Amazon loss despite sales growth
An Amazon loss of $126 million or 27 cents a share, despite a 23% increase in revenue during the second quarter, has made investors wonder whether this cycle of heavy investment and little to show for it will ever end – and now with sinking margins. In Q2 2013, the company had made a loss of $7 million or two cents a share.
Second quarter net sales were $19.34 billion, compared to $15.7 billion in Q2 2013.
Amazon warns that sales growth is likely to slow down and that losses may rise in the next quarter.
While managing to survive for years on small profit margins, investors have never been overly worried because sales growth has always been strong.
Today’s slowdown warning has made everybody nervous. In after-hours trading yesterday, Amazon shares were down 10% – they had already declined by 7% since the beginning of the year.
Spreading itself too thin?
Investors are concerned that with so many new heavy investments, the company is spreading itself too thin. It has released a wide range of new offerings this year, including:
- streaming services,
- unlimited e-book rental,
- a smartphone (Fire Phone),
- a hand-held grocery-ordering device, and
- its first set-top box.
One of its most promising divisions, cloud computing, which is in the middle of a price war with Microsoft and Google, has suffered a growth slowdown that Amazon says affected figures in a “meaningful way.”
(Data source: Amazon)
Aiming for the long term
According to Tom Sztutak, Amazon’s Chief Financial Officer, the company is not trying to optimize for short-term profit, but rather investing in new businesses and products. That’s great, as long as investors can see a light at the end of the tunnel. He also hinted that figures were lower-than-expected because of price reductions (didn’t Prime go up in price?).
During Amazon’s earnings call, Mr. Szkutak stressed the company’s ambitions investments. When asked whether its previous push to grow the ecosystem was beginning to pay off, he pointed out that more people joined Prime in Q2 2014 than in Q2 2013, in spite of a price increase earlier this year.
Mr. Szkutak said:
“We are seeing that certainly in the number of Prime members that are subscribing and so that has some short-term impact but great long-term impact as we retain those Prime members.”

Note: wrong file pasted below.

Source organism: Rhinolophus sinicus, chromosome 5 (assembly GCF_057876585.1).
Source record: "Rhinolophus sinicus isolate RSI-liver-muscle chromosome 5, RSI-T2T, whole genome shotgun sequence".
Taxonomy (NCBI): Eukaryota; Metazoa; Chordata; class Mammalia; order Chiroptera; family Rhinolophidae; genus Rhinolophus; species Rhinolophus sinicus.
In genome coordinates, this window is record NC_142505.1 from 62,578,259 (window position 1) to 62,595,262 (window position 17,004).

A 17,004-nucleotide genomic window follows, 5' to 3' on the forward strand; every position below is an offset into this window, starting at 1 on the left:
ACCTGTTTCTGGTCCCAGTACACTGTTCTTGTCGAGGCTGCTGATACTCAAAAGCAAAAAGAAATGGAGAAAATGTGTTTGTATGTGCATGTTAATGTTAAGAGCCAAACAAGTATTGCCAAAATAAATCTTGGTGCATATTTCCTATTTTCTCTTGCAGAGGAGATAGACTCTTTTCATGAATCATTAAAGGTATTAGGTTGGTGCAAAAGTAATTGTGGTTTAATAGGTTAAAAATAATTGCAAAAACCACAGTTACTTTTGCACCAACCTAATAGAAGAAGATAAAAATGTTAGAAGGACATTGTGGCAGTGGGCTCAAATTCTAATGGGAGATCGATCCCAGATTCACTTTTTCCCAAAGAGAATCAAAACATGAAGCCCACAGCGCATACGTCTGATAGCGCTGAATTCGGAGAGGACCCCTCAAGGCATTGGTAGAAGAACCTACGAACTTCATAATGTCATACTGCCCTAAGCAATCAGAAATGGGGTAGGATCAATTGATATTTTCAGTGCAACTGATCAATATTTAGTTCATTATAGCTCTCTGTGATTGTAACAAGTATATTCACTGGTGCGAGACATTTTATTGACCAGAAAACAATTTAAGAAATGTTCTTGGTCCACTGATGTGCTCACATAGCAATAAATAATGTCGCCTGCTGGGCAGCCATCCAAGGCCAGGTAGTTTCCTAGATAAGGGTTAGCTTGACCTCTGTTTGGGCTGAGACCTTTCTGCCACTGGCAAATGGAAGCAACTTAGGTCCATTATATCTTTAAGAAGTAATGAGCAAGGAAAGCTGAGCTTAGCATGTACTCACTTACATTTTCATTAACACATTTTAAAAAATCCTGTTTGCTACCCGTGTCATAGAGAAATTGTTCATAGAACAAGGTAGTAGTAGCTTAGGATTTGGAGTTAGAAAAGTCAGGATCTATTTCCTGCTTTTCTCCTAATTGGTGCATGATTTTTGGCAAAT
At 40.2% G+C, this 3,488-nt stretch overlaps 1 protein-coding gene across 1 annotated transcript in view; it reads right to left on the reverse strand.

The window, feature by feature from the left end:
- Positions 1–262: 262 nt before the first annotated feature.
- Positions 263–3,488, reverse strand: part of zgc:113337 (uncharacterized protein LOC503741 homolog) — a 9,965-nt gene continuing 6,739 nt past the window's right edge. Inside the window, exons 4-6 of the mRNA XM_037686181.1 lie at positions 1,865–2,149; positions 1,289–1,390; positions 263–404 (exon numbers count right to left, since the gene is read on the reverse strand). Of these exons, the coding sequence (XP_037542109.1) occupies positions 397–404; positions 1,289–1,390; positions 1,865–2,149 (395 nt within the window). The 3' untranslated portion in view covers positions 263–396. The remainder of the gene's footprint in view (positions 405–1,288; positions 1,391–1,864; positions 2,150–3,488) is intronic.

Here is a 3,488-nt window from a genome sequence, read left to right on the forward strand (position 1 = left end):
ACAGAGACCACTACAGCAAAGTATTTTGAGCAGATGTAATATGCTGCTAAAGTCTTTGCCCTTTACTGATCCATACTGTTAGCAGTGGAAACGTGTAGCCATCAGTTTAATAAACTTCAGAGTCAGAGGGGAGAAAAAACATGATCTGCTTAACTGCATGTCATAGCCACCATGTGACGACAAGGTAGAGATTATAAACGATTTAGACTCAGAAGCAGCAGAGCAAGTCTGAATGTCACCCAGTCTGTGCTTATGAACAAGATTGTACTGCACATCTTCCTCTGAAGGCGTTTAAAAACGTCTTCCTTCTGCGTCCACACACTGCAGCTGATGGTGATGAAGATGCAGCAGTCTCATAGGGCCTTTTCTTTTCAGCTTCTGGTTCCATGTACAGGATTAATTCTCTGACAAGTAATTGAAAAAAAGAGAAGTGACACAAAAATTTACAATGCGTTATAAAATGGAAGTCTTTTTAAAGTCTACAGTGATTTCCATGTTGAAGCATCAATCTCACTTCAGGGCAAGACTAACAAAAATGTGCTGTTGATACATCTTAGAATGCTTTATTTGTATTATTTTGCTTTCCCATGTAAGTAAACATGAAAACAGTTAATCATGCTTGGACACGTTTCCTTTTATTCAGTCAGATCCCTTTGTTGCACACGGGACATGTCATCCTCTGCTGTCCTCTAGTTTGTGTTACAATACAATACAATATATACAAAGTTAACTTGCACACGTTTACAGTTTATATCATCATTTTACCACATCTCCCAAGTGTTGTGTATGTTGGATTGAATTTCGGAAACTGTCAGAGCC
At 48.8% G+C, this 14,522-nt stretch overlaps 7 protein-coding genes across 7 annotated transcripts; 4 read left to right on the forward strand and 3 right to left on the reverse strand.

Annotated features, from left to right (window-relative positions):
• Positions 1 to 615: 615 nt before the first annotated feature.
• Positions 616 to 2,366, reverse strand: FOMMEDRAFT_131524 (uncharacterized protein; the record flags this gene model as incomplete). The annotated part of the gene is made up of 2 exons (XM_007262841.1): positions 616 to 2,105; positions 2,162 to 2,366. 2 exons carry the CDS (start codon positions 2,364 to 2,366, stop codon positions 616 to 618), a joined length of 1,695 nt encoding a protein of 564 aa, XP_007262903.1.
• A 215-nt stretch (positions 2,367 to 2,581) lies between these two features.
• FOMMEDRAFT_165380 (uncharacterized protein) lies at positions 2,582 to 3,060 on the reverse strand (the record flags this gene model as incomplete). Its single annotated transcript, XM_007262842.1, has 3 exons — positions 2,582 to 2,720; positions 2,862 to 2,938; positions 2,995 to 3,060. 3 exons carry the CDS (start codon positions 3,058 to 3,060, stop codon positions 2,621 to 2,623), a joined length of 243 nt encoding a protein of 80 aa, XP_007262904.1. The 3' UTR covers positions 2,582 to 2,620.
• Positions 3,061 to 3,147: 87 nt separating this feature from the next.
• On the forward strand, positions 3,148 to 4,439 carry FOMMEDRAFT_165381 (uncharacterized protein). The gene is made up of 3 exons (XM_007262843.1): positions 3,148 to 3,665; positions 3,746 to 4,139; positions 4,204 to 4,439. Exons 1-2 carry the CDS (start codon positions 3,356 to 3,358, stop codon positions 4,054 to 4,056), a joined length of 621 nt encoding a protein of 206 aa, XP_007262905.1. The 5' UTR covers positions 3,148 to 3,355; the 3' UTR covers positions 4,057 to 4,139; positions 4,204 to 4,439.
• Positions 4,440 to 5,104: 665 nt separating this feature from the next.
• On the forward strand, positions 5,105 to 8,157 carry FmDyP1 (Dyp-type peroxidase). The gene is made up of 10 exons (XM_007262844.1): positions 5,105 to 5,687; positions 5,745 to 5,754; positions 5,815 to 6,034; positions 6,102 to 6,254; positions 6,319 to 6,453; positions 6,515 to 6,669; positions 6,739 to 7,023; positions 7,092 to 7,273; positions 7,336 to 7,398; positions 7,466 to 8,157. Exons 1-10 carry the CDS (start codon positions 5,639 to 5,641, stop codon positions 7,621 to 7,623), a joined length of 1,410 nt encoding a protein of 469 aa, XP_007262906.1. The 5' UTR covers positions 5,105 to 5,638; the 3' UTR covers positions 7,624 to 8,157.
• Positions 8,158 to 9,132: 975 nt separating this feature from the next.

“We continue working hard on making the Amazon customer experience better and better. We’ve recently introduced Sunday delivery coverage to 25% of the U.S. population, launched European cross-border Two-Day Delivery for Prime, launched Prime Music with over one million songs, created three original kids TV series, added world-class parental controls to Fire TV with FreeTime, and launched Kindle Unlimited, an eBook subscription service.”
“For our AWS customers we launched Amazon Zocalo, T2 instances, an SSD-backed EBS volume, Amazon Cognito, Amazon Mobile Analytics, and the AWS Mobile SDK, and we substantially reduced prices. And today customers all over the U.S. will begin receiving their new Fire phones – including Firefly, Dynamic Perspective, and one full year of Prime – we can’t wait to get them in customers’ hands.”
What does Amazon expect?
The American international electronic commerce company says it expects sales to continue growing in the next quarter, by between 15% and 26% (year-on-year) to $19.7 billion and $21.5 billion.
The company also warns that losses will grow – operating losses are forecast to be between $410 million and $810 million, much higher than last year’s quarterly $25 million loss.
Amazon versus Hachette
Amazon and multinational French publisher Hachette are in the middle of a nasty dispute regarding dividing up income from e-books. Amazon wants to pay Hachette less for each digital book its sells.
Sixty percent of Hachette’s digital sales are through Amazon.com. Authors have found themselves caught in the middle.
In a proposal that Amazon claims would take the authors out of the dispute, it has offered to give them (authors) all the proceeds from Hachette’s e-books it sells. Hachette says Amazon’s idea would mean financial suicide.
Amazon.com, based in Seattle, Washington, is the largest online retailer in the United States and the second largest in the world (after Alibaba). It has more than 117,000 workers worldwide.